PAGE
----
Let’s say you want to automatically check the choices in a Checkbox field when a specific choice is made in another field on the same form. For example, you operate a service-based business, like a car wash, that offers customizable packages. Each separate service you offer is a checkbox in the form, but if a package is selected then certain choices need to be selected automatically.
In this tutorial, we’re going to show you how to create choice-based fields that will conditionally check themselves.
Setting up the form first requires you to create a mapping form. This will be used to map out all of the possible combinations where you want the Checkbox field’s choices to be checked. Then, we’ll duplicate that form and build our user-facing form. Let’s dive in.
Step 1 – Create a Mapping Form
We’re going to make a form to store our source values. Then, we’re going to map that field to identical fields in my user-facing form.
For this tutorial, we’ll be making a form for a car wash. When a wash package is selected, the checkbox field below will select all of the services included in that package.
Begin by adding a Drop Down field to your form and set the choices for that field.
Then, add a Checkbox field to the form. In this field, add all of the different wash services you offer.
Step 2 – Submit Form Entries
With the fields in place, submit form entries with the different combinations of Wash Packages and included Services. I have three Packages, so I will make three submissions.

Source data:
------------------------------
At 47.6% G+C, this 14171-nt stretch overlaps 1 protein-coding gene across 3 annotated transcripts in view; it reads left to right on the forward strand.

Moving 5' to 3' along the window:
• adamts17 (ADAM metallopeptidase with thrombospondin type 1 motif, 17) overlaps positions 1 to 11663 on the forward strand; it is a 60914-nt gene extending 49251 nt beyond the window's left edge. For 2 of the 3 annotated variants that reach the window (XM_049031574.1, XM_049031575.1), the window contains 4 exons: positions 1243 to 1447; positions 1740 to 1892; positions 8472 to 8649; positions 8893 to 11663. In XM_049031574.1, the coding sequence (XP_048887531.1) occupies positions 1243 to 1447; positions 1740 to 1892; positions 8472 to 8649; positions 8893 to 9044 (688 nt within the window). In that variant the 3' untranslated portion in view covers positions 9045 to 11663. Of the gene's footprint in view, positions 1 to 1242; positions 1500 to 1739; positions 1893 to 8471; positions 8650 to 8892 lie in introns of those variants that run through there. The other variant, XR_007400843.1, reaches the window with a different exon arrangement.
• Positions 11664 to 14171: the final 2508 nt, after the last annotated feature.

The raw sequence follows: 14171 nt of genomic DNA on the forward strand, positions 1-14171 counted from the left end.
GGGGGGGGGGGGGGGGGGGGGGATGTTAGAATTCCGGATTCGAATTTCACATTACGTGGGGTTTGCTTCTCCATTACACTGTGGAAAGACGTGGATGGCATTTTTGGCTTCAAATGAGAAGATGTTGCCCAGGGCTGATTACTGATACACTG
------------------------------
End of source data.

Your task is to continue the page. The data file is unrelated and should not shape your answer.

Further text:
Here’s all of my submissions on the Entries page.
Step 3 – Duplicate the Mapping Form
With the entries submitted, duplicate the Mapping Form to use as a template to build the new form. This saves you time and ensures that the fields in the user-facing form match the mapping form exactly.
Step 4 – Map Your Fields
In the duplicated form, use Populate Anything to populate the value from the mapping form into the Checkbox field. Filter the value so the Drop Down from the mapping form matches the value in the Drop Down for this form.
With the field mapped, the user-facing form will automatically check the appropriate Checkboxes when a Package is selected in the Drop Down.
Taking it Further
As you can see, by using Gravity Forms as a database to store pre-selected values you can build complex interactive forms that will save you time and wow your customers.
Use the same method above for other choice-based fields, such as Drop Down and Radio Buttons. The possibilities are endless.
If you’re looking for other ways to use Gravity Forms as a simple database, check out Using Gravity Forms as a Simple Database.